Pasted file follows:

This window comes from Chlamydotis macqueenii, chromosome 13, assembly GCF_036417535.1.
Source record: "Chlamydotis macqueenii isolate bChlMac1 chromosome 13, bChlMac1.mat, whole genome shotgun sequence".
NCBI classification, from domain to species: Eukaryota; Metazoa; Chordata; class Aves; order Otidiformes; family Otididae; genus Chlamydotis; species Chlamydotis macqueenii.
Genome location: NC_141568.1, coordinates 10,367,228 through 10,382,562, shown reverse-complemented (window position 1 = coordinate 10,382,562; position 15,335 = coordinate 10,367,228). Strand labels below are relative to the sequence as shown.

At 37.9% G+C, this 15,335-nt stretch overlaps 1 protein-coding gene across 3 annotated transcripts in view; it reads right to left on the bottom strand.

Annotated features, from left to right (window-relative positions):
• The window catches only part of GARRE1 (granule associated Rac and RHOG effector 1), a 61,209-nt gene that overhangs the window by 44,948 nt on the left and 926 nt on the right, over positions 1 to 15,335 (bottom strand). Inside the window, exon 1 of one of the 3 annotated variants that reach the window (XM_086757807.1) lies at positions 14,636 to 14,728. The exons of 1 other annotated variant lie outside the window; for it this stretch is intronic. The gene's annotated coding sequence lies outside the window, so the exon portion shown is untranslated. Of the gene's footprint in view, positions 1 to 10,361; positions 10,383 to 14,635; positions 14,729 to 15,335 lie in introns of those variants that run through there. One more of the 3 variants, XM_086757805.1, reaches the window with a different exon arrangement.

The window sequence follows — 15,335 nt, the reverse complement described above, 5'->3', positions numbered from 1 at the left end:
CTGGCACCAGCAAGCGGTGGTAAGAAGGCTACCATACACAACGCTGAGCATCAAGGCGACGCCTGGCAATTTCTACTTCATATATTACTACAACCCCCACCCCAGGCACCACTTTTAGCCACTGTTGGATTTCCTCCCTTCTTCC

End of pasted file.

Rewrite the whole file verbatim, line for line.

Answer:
This window comes from Chlamydotis macqueenii, chromosome 13, assembly GCF_036417535.1.
Source record: "Chlamydotis macqueenii isolate bChlMac1 chromosome 13, bChlMac1.mat, whole genome shotgun sequence".
NCBI classification, from domain to species: Eukaryota; Metazoa; Chordata; class Aves; order Otidiformes; family Otididae; genus Chlamydotis; species Chlamydotis macqueenii.
Genome location: NC_141568.1, coordinates 10,367,228 through 10,382,562, shown reverse-complemented (window position 1 = coordinate 10,382,562; position 15,335 = coordinate 10,367,228). Strand labels below are relative to the sequence as shown.

At 37.9% G+C, this 15,335-nt stretch overlaps 1 protein-coding gene across 3 annotated transcripts in view; it reads right to left on the bottom strand.

Annotated features, from left to right (window-relative positions):
• The window catches only part of GARRE1 (granule associated Rac and RHOG effector 1), a 61,209-nt gene that overhangs the window by 44,948 nt on the left and 926 nt on the right, over positions 1 to 15,335 (bottom strand). Inside the window, exon 1 of one of the 3 annotated variants that reach the window (XM_086757807.1) lies at positions 14,636 to 14,728. The exons of 1 other annotated variant lie outside the window; for it this stretch is intronic. The gene's annotated coding sequence lies outside the window, so the exon portion shown is untranslated. Of the gene's footprint in view, positions 1 to 10,361; positions 10,383 to 14,635; positions 14,729 to 15,335 lie in introns of those variants that run through there. One more of the 3 variants, XM_086757805.1, reaches the window with a different exon arrangement.

The window sequence follows — 15,335 nt, the reverse complement described above, 5'->3', positions numbered from 1 at the left end:
CTGGCACCAGCAAGCGGTGGTAAGAAGGCTACCATACACAACGCTGAGCATCAAGGCGACGCCTGGCAATTTCTACTTCATATATTACTACAACCCCCACCCCAGGCACCACTTTTAGCCACTGTTGGATTTCCTCCCTTCTTCC